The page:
By IUCN CEM YPN.
We are very proud to announce the winner of the IUCN CEM Young Professional Award 2020: Jessica Rowland, Research Fellow, Monash University & Deakin University, Australia.
The award was announced during the IUCN World Conservation Congress held at Marseille.
CEM Young Professional Award award aims to recognize and motivate an outstanding young CEM member aged between 18-35 years who has shown exemplary engagement in scientific research related to ecosystem management. The award was to be presented to someone who demonstrates a commitment to the values and vision of IUCN CEM.
The award acknowledges the work Jessica undertook during her PhD to improve how we monitor change in ecosystems at local to global levels. Her research involved reviewing how ecosystem change is measured in ecosystem risk assessments, developing and testing three indicators to monitor trends in ecosystems at local to global scales, and developing a guide to capturing uncertainty in indicator trends. The three indicators were developed alongside the Red List of Ecosystems team – Prof. Emily Nicholson, Dr Lucie Bland, Prof David Keith and others – and include the Red List Index of Ecosystems, Ecosystem Health Index, and Ecosystem Area Index. The indicators aim to improve our understanding of the status of ecosystems and to support ecosystem conservation and management worldwide. They capture changes in risk to ecosystems and the spatial distribution and health of ecosystems and have recently been accepted by the Biodiversity Indicator Partnership as global policy indicators for the post-2020 global biodiversity framework.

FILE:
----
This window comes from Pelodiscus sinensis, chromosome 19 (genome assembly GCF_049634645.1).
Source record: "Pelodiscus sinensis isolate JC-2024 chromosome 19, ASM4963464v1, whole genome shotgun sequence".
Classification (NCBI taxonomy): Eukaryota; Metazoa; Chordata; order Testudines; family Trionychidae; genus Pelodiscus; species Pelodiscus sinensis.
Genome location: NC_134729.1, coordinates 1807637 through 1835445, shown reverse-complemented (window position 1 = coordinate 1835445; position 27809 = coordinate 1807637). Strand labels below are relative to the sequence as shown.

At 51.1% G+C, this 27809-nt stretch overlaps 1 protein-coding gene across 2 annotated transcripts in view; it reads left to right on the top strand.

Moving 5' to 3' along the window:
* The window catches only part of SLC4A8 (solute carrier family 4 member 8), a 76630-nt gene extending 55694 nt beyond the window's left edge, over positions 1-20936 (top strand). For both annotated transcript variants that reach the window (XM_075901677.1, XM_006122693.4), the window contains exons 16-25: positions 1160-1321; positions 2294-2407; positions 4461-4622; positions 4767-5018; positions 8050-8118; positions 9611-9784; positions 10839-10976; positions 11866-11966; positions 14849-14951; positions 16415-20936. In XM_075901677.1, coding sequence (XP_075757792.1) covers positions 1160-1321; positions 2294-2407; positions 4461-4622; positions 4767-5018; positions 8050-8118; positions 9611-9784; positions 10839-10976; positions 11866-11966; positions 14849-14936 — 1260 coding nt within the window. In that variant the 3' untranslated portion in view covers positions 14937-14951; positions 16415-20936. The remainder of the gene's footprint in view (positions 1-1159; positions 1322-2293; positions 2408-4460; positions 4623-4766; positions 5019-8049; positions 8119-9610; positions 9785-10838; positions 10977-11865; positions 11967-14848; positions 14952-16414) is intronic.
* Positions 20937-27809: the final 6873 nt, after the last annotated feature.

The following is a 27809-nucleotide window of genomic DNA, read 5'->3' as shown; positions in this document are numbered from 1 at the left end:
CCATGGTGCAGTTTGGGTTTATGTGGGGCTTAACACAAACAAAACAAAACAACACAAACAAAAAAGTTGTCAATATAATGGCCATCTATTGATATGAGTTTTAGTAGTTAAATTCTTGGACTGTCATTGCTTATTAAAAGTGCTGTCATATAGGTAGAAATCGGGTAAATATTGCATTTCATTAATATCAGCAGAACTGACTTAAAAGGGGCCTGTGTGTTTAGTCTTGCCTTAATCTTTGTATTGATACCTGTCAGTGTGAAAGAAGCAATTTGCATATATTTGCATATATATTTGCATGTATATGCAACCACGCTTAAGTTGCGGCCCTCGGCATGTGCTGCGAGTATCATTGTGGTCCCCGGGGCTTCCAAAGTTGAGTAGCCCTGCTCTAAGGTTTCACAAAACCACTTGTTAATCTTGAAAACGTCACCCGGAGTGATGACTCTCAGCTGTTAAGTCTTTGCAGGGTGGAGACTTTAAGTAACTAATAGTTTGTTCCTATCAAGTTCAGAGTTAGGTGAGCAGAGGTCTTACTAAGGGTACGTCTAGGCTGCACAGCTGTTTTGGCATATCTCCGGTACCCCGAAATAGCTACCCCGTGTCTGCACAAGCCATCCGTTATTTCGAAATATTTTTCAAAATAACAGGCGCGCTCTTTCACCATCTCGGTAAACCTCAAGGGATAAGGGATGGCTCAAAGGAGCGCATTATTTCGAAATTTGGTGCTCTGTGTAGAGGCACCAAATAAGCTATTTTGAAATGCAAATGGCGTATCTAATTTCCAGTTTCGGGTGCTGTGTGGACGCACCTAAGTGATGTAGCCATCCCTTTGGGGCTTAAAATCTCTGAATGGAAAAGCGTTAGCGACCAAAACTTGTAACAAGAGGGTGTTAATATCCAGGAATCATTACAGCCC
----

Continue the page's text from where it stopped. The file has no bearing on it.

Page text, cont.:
Jessica Rowland is a conservation biologist based at Monash University and Deakin University whose research focuses on ecosystem risk assessment, monitoring, and management. She is currently leading the project to conduct IUCN Red List of Ecosystems assessments for Australian alpine ecosystems and explore how to effectively incorporate the impacts of climate change in ecosystem risk assessments. Jess is also working on identifying research priorities to support conservation management of alpine peatlands, developing rapid evidence review methods to evaluate the effectiveness of management for conservation of threatened ecosystems, and developing a Green Status of Ecosystems framework to monitor conservation successes.
She completed her PhD at Deakin University, exploring how the change in ecosystems is measured from local-scale ecosystem studies through to global-level biodiversity monitoring. Her master’s research at the University of Melbourne aimed to increase our understanding of the thermal properties of nest-boxes compared to tree-hollows to improve conservation-management efforts for our native wildlife under a rapidly changing climate.